taking a rest; how necessary he said it was?"

"Oh, perfectly!" responded Rushford, drily. "I've suspected right along
that Samuels took his orders from you."

"From me, dad!" cried Sue, indignantly, but her eyes were shining in a
most suspicious manner. "A man of his standing - "

"It doesn't matter," broke in her father, with a wave of his arm. "I'm
willing to grant, for the sake of argument, that Samuels was perfectly
sincere. But I still protest that there is no reason why we should
conceal ourselves here. We haven't done anything - the police aren't
after us - I can speak for myself, at least."

"This seemed to be such a nice, quiet place for you, dad," explained
Nell, perching herself upon a table near the window and gazing pensively
out at the shimmering water, which told that the sun was winning a
decisive victory over the mist, and that the day would be a fine one.

"For me!" repeated her father, turning and staring at her. "You don't
mean to say you chose this place on _my_ account!"

Nell nodded, but she winked at Susie.

"And then, you know," she added, "we have always wanted to get a glimpse
of a real Dutch watering-place."

"I don't believe this _is_ a real Dutch watering-place. Nobody here
speaks anything but French. Why, it's even got a French name!"

"Only two-thirds French, dad," Sue corrected.

"And everything is priced in francs."

"That is true of all Europe," asserted Nell, with superb aplomb.

"Well, Dutch, French, or Hindoo, you've had your glimpse, haven't you?
Suppose we move on and get a glimpse or two of something worth seeing."

"Oh, but we've seen it all only from the outside! We've been like the
audience at a show - we haven't had any part in it. And it's so much more
interesting behind the scenes!"

"It's dull enough from in front, heaven knows!" agreed Rushford. "If I
had my way, I'd ring down the curtain and close the show up this minute.
It's the worst I ever saw! And I very much doubt if a respectable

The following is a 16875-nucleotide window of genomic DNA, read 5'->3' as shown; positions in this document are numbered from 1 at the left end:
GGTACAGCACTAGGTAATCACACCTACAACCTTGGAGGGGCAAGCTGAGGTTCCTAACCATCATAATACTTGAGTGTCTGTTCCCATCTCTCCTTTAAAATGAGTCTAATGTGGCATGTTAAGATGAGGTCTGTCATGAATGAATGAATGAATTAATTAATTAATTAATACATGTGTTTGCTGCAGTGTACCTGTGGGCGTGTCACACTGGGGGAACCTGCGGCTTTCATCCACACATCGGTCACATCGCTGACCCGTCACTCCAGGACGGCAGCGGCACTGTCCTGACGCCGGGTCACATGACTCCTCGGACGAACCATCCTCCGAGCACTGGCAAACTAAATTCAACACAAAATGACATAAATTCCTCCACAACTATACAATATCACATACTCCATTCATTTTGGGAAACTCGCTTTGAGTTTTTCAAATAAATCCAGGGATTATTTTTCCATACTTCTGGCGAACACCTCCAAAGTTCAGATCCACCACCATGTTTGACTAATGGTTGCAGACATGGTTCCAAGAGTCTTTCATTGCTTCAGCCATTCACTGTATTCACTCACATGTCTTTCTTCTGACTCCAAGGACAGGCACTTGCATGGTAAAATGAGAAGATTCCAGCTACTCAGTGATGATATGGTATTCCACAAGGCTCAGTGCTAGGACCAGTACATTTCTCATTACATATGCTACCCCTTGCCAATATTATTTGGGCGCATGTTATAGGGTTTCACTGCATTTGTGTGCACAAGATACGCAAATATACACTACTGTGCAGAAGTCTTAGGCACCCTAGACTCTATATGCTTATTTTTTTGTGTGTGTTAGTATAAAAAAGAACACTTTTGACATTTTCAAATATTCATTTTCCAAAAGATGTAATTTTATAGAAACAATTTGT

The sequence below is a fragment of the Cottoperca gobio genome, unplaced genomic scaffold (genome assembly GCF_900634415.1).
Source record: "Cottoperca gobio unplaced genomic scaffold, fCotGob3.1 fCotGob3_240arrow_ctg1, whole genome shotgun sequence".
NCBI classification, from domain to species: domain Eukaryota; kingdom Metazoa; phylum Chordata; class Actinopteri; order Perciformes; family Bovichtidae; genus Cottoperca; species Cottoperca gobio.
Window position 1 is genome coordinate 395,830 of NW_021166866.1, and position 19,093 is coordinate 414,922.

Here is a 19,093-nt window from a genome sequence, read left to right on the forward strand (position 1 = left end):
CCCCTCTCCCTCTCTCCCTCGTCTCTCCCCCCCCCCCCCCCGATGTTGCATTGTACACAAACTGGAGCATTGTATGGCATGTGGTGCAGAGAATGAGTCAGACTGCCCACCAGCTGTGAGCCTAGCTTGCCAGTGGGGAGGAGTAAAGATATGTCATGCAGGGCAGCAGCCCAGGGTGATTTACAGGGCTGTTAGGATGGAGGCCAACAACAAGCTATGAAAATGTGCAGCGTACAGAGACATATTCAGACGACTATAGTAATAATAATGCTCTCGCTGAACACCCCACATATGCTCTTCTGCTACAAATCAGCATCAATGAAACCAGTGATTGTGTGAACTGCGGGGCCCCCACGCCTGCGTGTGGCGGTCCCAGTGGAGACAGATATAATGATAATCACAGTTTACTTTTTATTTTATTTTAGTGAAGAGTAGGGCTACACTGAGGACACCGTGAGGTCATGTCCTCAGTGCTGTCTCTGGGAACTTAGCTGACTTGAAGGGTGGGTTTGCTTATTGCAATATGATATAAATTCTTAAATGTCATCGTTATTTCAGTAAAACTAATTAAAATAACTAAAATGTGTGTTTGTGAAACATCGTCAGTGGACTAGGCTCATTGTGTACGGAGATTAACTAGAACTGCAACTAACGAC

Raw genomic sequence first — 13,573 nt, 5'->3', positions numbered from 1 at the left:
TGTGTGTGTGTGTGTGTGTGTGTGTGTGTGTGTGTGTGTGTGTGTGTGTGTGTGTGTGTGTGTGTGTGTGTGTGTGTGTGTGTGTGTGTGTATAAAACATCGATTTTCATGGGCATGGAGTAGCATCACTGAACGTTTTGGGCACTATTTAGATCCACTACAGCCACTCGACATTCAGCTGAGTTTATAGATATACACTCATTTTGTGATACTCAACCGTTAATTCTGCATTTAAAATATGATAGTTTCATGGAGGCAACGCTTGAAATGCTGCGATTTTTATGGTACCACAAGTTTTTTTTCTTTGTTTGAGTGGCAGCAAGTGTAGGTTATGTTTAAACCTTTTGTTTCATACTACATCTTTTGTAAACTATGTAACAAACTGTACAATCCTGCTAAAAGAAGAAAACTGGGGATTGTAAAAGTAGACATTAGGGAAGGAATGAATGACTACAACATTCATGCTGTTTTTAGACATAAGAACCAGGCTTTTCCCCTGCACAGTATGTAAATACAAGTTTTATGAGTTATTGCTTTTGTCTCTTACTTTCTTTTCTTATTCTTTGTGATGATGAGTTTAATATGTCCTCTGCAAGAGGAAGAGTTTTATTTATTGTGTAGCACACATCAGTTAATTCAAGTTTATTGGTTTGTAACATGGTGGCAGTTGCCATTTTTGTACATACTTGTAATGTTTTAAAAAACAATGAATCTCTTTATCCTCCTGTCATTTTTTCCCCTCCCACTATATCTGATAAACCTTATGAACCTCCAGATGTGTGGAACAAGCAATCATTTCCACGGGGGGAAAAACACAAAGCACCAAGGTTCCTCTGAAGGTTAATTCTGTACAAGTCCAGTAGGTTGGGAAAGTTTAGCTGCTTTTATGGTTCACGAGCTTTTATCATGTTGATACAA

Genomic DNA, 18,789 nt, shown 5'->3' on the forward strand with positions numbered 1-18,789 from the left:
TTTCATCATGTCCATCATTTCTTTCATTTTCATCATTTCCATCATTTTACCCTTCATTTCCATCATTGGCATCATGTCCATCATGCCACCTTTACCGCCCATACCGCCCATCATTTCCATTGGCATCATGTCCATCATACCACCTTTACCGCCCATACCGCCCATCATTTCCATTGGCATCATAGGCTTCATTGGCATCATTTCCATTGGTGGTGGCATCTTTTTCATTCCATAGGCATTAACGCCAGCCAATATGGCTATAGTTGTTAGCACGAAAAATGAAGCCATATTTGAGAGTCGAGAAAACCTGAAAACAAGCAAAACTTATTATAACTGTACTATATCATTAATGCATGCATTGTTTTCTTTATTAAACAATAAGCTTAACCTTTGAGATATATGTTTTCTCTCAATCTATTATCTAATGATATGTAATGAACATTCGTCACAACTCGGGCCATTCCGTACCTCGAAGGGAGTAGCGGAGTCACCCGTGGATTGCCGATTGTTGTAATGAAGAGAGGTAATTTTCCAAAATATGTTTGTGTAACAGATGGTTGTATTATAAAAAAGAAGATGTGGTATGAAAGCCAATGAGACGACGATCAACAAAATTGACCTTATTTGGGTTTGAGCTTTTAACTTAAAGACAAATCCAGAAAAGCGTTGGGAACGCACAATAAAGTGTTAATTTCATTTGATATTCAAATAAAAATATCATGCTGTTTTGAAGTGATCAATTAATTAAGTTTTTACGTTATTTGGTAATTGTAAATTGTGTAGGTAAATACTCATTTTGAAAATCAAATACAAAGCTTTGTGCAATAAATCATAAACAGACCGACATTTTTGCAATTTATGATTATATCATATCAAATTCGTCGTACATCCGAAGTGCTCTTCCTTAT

American family has any business behind the scenes!"

"You're jaundiced, dad," laughed Sue. "You're looking at the place
through a yellow film of prejudice. One must enter into the spirit of
the thing!"

Rushford groaned.

"I'm afraid I'm too set in my ways, Susie," he said, dismally. "I've
lived in America too long. You might as well ask me to dance the
can-can, and be done with it!"

"Besides," continued Sue, "it's just as Nell says. We're on the
outside - we haven't got a foothold. There's something the matter."

"Maybe they think I'm that Chicago cashier who got away with a million,
not long ago. On second thought, though, I don't believe that would
make any difference. That fellow would find a very congenial circle
here. He wouldn't have any difficulty in getting behind the scenes!"

"Sue and I have been thinking it over," said Nell, "and we've concluded
that it must be something about the hotel. We seem to have picked out
the wrong one."

"The place _is_ empty, and that's a fact," agreed Rushford.

"It's unnaturally so," said Sue. "Something's the matter with it. It's
taboo for some reason."

"Well, it's good enough for me," remarked her father. "After all, there
isn't much difference in prisons! But I want to repeat, as emphatically
as possible, that I can't keep on loafing here for a month and preserve
my sanity. Don't you see how much whiter my hair's getting? I'm willing
to do anything in reason to oblige you, and I fully realise the
importance of your sociological and ethnological studies - "

Sue's hand on his mouth stopped him.

"Take a breath, dad," she cautioned him. "Take a breath. Those were
mighty long words."

"As I was about to remark," continued Rushford, calmly, taking the hand
away, "I am, of course, a doting parent - who would not be with two such
children? But, candidly, I don't just see where I come in. I tell you,
girls, I've got to have some excitement."

"There's plenty of excitement at the Casino, dad."

"Oh, yes - faro excitement; roulette excitement. I never cared for that
kind. I've always had the sense to keep out of sure-thing games, even on